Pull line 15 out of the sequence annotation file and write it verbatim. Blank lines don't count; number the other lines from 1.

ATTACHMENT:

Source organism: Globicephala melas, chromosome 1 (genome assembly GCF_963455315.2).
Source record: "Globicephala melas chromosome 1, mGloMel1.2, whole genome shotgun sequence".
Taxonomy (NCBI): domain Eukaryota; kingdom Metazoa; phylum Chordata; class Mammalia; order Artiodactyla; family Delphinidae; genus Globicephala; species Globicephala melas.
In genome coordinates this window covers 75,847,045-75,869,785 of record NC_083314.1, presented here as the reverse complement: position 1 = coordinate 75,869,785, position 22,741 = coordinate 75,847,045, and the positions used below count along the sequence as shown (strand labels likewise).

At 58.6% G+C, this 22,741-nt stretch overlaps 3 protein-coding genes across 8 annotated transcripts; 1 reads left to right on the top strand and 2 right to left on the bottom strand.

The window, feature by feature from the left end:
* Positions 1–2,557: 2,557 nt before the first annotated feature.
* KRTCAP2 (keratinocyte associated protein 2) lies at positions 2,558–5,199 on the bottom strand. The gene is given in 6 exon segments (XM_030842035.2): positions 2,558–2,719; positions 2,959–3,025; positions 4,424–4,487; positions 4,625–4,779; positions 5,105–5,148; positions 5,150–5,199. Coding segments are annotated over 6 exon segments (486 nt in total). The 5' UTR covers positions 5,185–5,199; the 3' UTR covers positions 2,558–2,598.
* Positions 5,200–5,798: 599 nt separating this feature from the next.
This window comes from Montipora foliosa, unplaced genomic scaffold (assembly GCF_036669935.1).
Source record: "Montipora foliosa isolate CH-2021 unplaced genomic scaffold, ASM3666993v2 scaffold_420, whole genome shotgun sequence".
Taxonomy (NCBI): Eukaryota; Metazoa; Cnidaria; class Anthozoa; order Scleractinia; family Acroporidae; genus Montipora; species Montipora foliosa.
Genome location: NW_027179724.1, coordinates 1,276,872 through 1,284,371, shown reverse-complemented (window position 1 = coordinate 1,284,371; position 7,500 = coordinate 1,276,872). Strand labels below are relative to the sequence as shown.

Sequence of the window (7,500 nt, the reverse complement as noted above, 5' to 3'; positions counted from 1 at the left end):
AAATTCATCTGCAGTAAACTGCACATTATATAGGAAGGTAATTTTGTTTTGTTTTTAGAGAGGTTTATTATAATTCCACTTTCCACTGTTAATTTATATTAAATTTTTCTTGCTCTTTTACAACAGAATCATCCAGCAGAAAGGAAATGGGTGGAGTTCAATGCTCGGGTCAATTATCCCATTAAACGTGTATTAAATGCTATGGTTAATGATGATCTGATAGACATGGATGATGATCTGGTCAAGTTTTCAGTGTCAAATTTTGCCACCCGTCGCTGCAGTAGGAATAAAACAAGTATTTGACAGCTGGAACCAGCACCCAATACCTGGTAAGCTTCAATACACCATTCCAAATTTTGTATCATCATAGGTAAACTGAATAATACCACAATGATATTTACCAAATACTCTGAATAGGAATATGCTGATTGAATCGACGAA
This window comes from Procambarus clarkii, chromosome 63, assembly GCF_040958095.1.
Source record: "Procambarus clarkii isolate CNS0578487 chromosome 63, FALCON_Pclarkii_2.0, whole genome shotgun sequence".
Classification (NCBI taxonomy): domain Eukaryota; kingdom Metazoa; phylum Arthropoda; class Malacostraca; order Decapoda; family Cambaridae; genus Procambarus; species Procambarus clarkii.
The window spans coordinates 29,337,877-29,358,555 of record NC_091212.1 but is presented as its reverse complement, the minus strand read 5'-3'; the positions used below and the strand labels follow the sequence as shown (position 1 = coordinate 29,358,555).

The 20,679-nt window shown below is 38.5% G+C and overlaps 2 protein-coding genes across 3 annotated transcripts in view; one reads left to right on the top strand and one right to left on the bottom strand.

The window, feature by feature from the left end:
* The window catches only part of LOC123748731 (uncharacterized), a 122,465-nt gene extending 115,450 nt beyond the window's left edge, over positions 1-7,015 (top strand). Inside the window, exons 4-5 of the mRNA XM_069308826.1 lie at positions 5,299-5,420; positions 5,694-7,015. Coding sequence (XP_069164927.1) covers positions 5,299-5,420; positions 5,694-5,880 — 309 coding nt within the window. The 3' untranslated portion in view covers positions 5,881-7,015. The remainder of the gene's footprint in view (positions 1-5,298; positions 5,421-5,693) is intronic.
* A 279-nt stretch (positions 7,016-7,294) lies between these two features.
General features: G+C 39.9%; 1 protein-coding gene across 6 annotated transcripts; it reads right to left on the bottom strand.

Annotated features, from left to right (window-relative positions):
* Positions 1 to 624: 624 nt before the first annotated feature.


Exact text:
AAATTCATCTGCAGTAAACTGCACATTATATAGGAAGGTAATTTTGTTTTGTTTTTAGAGAGGTTTATTATAATTCCACTTTCCACTGTTAATTTATATTAAATTTTTCTTGCTCTTTTACAACAGAATCATCCAGCAGAAAGGAAATGGGTGGAGTTCAATGCTCGGGTCAATTATCCCATTAAACGTGTATTAAATGCTATGGTTAATGATGATCTGATAGACATGGATGATGATCTGGTCAAGTTTTCAGTGTCAAATTTTGCCACCCGTCGCTGCAGTAGGAATAAAACAAGTATTTGACAGCTGGAACCAGCACCCAATACCTGGTAAGCTTCAATACACCATTCCAAATTTTGTATCATCATAGGTAAACTGAATAATACCACAATGATATTTACCAAATACTCTGAATAGGAATATGCTGATTGAATCGACGAA